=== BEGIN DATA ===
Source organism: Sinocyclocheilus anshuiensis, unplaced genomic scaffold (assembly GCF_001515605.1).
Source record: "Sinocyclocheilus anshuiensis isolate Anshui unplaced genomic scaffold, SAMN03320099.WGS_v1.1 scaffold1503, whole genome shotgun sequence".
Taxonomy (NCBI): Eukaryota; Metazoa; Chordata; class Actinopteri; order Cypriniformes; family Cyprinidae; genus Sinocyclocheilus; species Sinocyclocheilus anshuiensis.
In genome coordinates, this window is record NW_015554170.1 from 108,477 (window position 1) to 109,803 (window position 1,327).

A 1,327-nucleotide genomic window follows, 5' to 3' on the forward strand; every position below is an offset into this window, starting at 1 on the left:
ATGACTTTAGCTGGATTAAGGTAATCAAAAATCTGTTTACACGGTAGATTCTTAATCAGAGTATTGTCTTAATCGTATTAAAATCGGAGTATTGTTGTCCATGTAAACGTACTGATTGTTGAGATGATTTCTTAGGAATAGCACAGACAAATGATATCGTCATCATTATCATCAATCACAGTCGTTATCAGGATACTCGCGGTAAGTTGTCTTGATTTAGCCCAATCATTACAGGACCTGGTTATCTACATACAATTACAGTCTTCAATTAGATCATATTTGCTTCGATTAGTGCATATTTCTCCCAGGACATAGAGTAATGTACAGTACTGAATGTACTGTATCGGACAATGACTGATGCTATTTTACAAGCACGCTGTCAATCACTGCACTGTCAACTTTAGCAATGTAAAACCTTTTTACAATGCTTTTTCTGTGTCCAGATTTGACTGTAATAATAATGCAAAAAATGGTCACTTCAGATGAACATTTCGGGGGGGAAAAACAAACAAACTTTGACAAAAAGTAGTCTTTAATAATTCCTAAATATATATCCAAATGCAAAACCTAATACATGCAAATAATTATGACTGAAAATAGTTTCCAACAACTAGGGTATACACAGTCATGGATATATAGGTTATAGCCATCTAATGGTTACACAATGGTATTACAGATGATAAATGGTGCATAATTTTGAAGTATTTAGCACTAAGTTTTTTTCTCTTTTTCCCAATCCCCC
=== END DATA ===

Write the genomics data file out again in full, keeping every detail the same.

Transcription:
Source organism: Sinocyclocheilus anshuiensis, unplaced genomic scaffold (assembly GCF_001515605.1).
Source record: "Sinocyclocheilus anshuiensis isolate Anshui unplaced genomic scaffold, SAMN03320099.WGS_v1.1 scaffold1503, whole genome shotgun sequence".
Taxonomy (NCBI): Eukaryota; Metazoa; Chordata; class Actinopteri; order Cypriniformes; family Cyprinidae; genus Sinocyclocheilus; species Sinocyclocheilus anshuiensis.
In genome coordinates, this window is record NW_015554170.1 from 108,477 (window position 1) to 109,803 (window position 1,327).

A 1,327-nucleotide genomic window follows, 5' to 3' on the forward strand; every position below is an offset into this window, starting at 1 on the left:
ATGACTTTAGCTGGATTAAGGTAATCAAAAATCTGTTTACACGGTAGATTCTTAATCAGAGTATTGTCTTAATCGTATTAAAATCGGAGTATTGTTGTCCATGTAAACGTACTGATTGTTGAGATGATTTCTTAGGAATAGCACAGACAAATGATATCGTCATCATTATCATCAATCACAGTCGTTATCAGGATACTCGCGGTAAGTTGTCTTGATTTAGCCCAATCATTACAGGACCTGGTTATCTACATACAATTACAGTCTTCAATTAGATCATATTTGCTTCGATTAGTGCATATTTCTCCCAGGACATAGAGTAATGTACAGTACTGAATGTACTGTATCGGACAATGACTGATGCTATTTTACAAGCACGCTGTCAATCACTGCACTGTCAACTTTAGCAATGTAAAACCTTTTTACAATGCTTTTTCTGTGTCCAGATTTGACTGTAATAATAATGCAAAAAATGGTCACTTCAGATGAACATTTCGGGGGGGAAAAACAAACAAACTTTGACAAAAAGTAGTCTTTAATAATTCCTAAATATATATCCAAATGCAAAACCTAATACATGCAAATAATTATGACTGAAAATAGTTTCCAACAACTAGGGTATACACAGTCATGGATATATAGGTTATAGCCATCTAATGGTTACACAATGGTATTACAGATGATAAATGGTGCATAATTTTGAAGTATTTAGCACTAAGTTTTTTTCTCTTTTTCCCAATCCCCC